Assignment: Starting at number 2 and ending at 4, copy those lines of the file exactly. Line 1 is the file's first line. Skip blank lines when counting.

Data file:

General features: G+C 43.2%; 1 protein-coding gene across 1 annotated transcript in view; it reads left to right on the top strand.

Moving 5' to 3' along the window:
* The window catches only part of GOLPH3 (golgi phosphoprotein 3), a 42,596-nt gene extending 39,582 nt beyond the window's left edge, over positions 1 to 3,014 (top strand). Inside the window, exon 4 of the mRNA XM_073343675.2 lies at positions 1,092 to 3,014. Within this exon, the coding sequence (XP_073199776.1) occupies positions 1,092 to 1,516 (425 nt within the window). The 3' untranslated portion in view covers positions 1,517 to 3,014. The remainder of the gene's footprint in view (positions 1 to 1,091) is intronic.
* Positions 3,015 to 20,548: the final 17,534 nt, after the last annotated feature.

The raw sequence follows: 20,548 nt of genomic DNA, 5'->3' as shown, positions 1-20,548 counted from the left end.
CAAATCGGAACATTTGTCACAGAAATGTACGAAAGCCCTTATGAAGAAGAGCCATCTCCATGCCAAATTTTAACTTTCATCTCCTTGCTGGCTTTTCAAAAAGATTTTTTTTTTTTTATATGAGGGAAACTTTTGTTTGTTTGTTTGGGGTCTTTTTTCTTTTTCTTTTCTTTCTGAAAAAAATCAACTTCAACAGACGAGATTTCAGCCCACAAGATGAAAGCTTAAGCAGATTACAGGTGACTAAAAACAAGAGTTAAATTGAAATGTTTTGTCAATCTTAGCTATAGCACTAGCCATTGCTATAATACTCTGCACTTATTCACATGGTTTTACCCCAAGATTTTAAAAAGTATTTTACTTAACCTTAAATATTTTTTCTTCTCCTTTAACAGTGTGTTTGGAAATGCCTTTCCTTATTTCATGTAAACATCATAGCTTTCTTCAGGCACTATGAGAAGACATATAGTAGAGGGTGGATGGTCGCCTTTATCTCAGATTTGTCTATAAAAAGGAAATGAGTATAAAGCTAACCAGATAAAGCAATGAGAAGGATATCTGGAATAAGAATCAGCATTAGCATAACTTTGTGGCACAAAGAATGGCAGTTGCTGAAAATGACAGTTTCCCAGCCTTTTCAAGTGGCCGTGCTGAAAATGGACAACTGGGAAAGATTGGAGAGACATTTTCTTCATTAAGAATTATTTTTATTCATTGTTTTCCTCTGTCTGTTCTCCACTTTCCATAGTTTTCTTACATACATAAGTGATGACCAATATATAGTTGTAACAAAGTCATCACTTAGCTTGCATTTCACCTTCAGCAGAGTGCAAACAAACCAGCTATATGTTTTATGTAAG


Moving 5' to 3' along the window:
* The window catches only part of GOLPH3 (golgi phosphoprotein 3), a 42,596-nt gene extending 39,582 nt beyond the window's left edge, over positions 1 to 3,014 (top strand). Inside the window, exon 4 of the mRNA XM_073343675.2 lies at positions 1,092 to 3,014. Within this exon, the coding sequence (XP_073199776.1) occupies positions 1,092 to 1,516 (425 nt within the window). The 3' untranslated portion in view covers positions 1,517 to 3,014. The remainder of the gene's footprint in view (positions 1 to 1,091) is intronic.
* Positions 3,015 to 20,548: the final 17,534 nt, after the last annotated feature.